Jan 17, 2017 | 15 Comments
Preview: Rise & Shine is a gamer's game
A more thoughtful approach to the 2-D shooter
Rise & Shine is best described as a gamer’s game. It's chocked full of in your face references that are designed to make you go “look they've got Portal/Zelda/etc.” while providing a challenging game that is unique in its own right. The main draw of the game is that it's a parody of the game's that it references, but tonally Rise & Shine is weird in the sense that it seems afraid to make fun of them (unless it's a mobile app of course). The presentation, however, is top notch, particularly if you are a fan of comics.
Rise & Shine’s art style looks like Castle Crashers with about 2-3 more layers of detail going into the background. A chaotic battle between the denizens of Gamearth and the evil Space Grunts of Nexgen looms in the background, foreshadowing the challenges ahead. You play as a child known as Rise who is entrusted to carry a powerful gun known as Shine by a dying legendary warrior, whose appearance will be quite familiar to you. Rise & Shine may look like your typical 2D run n’ gun, but it’s far more cerebral than that, creating an experience that tests your wits under pressure.
Here’s a look ahead to what you can expect from Rise & Shine.
Rise & Shine is set in a world of video game heroes and presents them as if they were in a comic book. However, it’s narrative doesn’t know if it wants to be funny or serious.
It bears repeating, but Rise & Shine has a stellar art direction. The characters who inhabit the aptly named world of “Gamearth” are parodies of one gaming franchise or another. In the opening segments of the game, Rise’s friend Tomox lands unceremoniously next to the protagonist and is a rather literal depiction of the classic Space Invader. Unfortunately for Tomox, his screen time is cut rather short as he sacrifices himself for the hero.
The very next scene takes you to a crumbling mall, and sitting at the top of the escalator in the background is a store called “Bleszinski’s Chainsaws” before you are rescued by a “Legendary Warrior” who looks exactly like The Legend of Zelda’s Link.
The game’s cutscenes are told in single frame panels, complete with speech and thought bubbles. Going into the game, I expected a pretty straightforward comedic narrative, but that was not what ended up happening. Between Tomox’s sacrifice and a tearful reunion with Rise’s mother, it feels like Rise & Shine can’t quite commit itself to going one way or the other. It’s weird in the sense that it’s not quite funny enough to be laugh out loud, but not sad enough to be a tear-jerker.
Rise & Shine isn’t so much a Run n’ Gun as it is a Think n’ Gun type of game.
Like a lot of 2D shooters, Rise & Shine injects a fair amount of death into its equation. That said, these deaths, nor the action, come as quickly as you might think. That’s because the game breaks things up with some light puzzles and cover mechanics to give you a chance to catch your breath and assess the situation. The cover is vital for Rise in the midst of a firefight, as his health can dwindle quickly, with death coming at no more than 3-4 consecutive hits.
Rise’s health does regen, and good thing it does because his movements can feel somewhat lethargic compared to other run n’ gun games, leaving you open to attack. This is of course, by design as the game offers you a Dash move and the previously mentioned cover mechanics to compensate for Rise’s lack of speed. Enemy attacks can often be deflected by firing rounds from Shine, but require precision accuracy and timing.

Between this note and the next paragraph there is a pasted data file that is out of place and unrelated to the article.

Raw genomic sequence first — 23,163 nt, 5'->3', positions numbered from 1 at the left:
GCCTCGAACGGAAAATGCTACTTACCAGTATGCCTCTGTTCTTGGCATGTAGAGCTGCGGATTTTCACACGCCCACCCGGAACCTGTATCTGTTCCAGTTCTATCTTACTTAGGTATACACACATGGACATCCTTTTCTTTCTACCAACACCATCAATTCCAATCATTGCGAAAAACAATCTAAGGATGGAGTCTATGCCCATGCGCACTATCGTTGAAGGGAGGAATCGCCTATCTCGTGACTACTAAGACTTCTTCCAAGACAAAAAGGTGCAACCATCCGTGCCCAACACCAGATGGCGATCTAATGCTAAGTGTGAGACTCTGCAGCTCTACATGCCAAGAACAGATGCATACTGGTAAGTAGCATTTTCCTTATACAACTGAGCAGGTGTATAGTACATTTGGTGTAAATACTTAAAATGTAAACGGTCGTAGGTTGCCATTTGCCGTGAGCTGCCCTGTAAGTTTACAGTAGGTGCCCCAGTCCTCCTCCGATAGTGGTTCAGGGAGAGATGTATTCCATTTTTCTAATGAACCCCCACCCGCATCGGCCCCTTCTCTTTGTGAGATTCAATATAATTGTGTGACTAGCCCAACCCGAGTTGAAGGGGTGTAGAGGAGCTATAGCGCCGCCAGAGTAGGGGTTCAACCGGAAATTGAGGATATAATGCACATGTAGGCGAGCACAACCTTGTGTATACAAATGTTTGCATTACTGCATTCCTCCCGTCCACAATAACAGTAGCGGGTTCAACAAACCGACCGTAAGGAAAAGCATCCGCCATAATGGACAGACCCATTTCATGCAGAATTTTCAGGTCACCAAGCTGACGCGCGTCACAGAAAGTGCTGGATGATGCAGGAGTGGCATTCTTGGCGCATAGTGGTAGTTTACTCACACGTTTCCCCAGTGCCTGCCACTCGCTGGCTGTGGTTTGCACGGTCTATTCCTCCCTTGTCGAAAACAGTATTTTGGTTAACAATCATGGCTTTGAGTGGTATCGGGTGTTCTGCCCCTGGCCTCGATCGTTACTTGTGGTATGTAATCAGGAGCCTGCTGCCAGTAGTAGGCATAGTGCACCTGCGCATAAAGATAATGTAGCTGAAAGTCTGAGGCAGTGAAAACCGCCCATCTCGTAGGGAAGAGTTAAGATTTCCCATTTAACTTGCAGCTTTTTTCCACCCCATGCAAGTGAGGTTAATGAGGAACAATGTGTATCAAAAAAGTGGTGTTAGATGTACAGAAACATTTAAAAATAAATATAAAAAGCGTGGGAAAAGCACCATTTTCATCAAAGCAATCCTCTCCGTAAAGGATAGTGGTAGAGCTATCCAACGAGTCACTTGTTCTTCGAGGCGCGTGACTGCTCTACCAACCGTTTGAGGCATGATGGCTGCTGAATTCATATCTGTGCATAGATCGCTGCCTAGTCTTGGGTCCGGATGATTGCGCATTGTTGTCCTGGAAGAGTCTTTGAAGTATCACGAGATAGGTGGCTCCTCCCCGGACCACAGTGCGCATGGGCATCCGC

In nearly every circumstance, you can see the enemy attacks coming a second or so before they hit you, so you are given a brief window in which to think up a counter move. This move can involve popping in and out of cover, or good old fashioned suppressing fire and seeing what hits.
Rise & Shine will live and die by the player’s ability to aim.
This is the gray area with Rise & Shine. I enjoy the fact that I have to carefully aim under pressure within a split second window during many encounters. It's thrilling and a bit scary, knowing that my cover is gradually chipping away and that I have to get that perfect shot to escape my current predicament.
That is, I enjoy it so long as I can connect with my target. And this is where I think Rise & Shine gets a bit hit or miss...so to speak.
I encountered several situations where Rise & Shine’s decision to implement an Aim and Shoot system backfired on its intended effect. This was most notable during the preview version’s boss encounter.
What happened was is that I had to guide a bullet to a flashing red button on the boss’ back while I could only navigate through designated area map before the shot goes astray. The switch was located outside of the area, so the challenge was that you had so set up a straight shot between where the bullet exited the zone and where it was supposed to land.
The only thing I could do in this instance was eyeball it, which resulted in a number of very frustrating misses. While I understand the logic behind the design, it's intended effect ends up missing the mark behind a wall of wayward bullets.
It's way too soon to tell either way, but overall Rise & Shine is off to a promising start. I enjoyed seeing the world despite its slightly confused tone and engaged well with its combat systems despite some frustration. I'm excited to see where Rise & Shine goes from here when it releases on PC and Xbox One one January 13th, 2017.
About The Author
In This Article